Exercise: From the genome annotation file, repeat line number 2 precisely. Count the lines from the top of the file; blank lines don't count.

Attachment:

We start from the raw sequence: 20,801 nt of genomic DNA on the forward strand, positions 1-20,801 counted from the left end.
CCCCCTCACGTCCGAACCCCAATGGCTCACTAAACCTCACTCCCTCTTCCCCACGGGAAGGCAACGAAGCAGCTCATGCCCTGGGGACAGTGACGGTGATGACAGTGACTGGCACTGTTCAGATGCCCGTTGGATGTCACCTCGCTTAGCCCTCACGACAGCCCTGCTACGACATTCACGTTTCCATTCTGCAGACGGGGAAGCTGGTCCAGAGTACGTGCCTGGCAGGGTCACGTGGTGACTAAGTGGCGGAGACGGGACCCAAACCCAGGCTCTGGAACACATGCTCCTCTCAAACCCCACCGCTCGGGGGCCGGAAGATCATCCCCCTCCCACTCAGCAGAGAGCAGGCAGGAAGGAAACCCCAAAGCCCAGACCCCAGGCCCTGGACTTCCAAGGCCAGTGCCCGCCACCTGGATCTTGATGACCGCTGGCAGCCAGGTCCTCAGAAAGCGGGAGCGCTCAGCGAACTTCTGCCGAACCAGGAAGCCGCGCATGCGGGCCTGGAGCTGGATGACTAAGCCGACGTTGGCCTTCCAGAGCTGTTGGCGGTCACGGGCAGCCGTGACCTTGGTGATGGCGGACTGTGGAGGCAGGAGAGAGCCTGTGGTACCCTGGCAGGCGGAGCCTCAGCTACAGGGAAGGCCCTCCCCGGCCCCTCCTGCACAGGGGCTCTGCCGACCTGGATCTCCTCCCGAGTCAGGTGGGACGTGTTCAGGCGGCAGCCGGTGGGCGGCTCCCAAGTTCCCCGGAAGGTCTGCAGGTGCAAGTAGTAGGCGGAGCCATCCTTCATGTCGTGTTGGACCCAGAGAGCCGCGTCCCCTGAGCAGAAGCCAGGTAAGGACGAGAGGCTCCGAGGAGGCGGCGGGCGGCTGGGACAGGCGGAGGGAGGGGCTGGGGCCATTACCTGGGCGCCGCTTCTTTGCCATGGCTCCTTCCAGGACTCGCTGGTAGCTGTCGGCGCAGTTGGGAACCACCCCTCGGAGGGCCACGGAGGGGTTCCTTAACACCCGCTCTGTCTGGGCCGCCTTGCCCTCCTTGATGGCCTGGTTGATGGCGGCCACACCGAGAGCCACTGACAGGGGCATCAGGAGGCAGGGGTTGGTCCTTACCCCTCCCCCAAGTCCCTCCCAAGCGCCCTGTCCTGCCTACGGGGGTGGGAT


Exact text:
CCCCCTCACGTCCGAACCCCAATGGCTCACTAAACCTCACTCCCTCTTCCCCACGGGAAGGCAACGAAGCAGCTCATGCCCTGGGGACAGTGACGGTGATGACAGTGACTGGCACTGTTCAGATGCCCGTTGGATGTCACCTCGCTTAGCCCTCACGACAGCCCTGCTACGACATTCACGTTTCCATTCTGCAGACGGGGAAGCTGGTCCAGAGTACGTGCCTGGCAGGGTCACGTGGTGACTAAGTGGCGGAGACGGGACCCAAACCCAGGCTCTGGAACACATGCTCCTCTCAAACCCCACCGCTCGGGGGCCGGAAGATCATCCCCCTCCCACTCAGCAGAGAGCAGGCAGGAAGGAAACCCCAAAGCCCAGACCCCAGGCCCTGGACTTCCAAGGCCAGTGCCCGCCACCTGGATCTTGATGACCGCTGGCAGCCAGGTCCTCAGAAAGCGGGAGCGCTCAGCGAACTTCTGCCGAACCAGGAAGCCGCGCATGCGGGCCTGGAGCTGGATGACTAAGCCGACGTTGGCCTTCCAGAGCTGTTGGCGGTCACGGGCAGCCGTGACCTTGGTGATGGCGGACTGTGGAGGCAGGAGAGAGCCTGTGGTACCCTGGCAGGCGGAGCCTCAGCTACAGGGAAGGCCCTCCCCGGCCCCTCCTGCACAGGGGCTCTGCCGACCTGGATCTCCTCCCGAGTCAGGTGGGACGTGTTCAGGCGGCAGCCGGTGGGCGGCTCCCAAGTTCCCCGGAAGGTCTGCAGGTGCAAGTAGTAGGCGGAGCCATCCTTCATGTCGTGTTGGACCCAGAGAGCCGCGTCCCCTGAGCAGAAGCCAGGTAAGGACGAGAGGCTCCGAGGAGGCGGCGGGCGGCTGGGACAGGCGGAGGGAGGGGCTGGGGCCATTACCTGGGCGCCGCTTCTTTGCCATGGCTCCTTCCAGGACTCGCTGGTAGCTGTCGGCGCAGTTGGGAACCACCCCTCGGAGGGCCACGGAGGGGTTCCTTAACACCCGCTCTGTCTGGGCCGCCTTGCCCTCCTTGATGGCCTGGTTGATGGCGGCCACACCGAGAGCCACTGACAGGGGCATCAGGAGGCAGGGGTTGGTCCTTACCCCTCCCCCAAGTCCCTCCCAAGCGCCCTGTCCTGCCTACGGGGGTGGGAT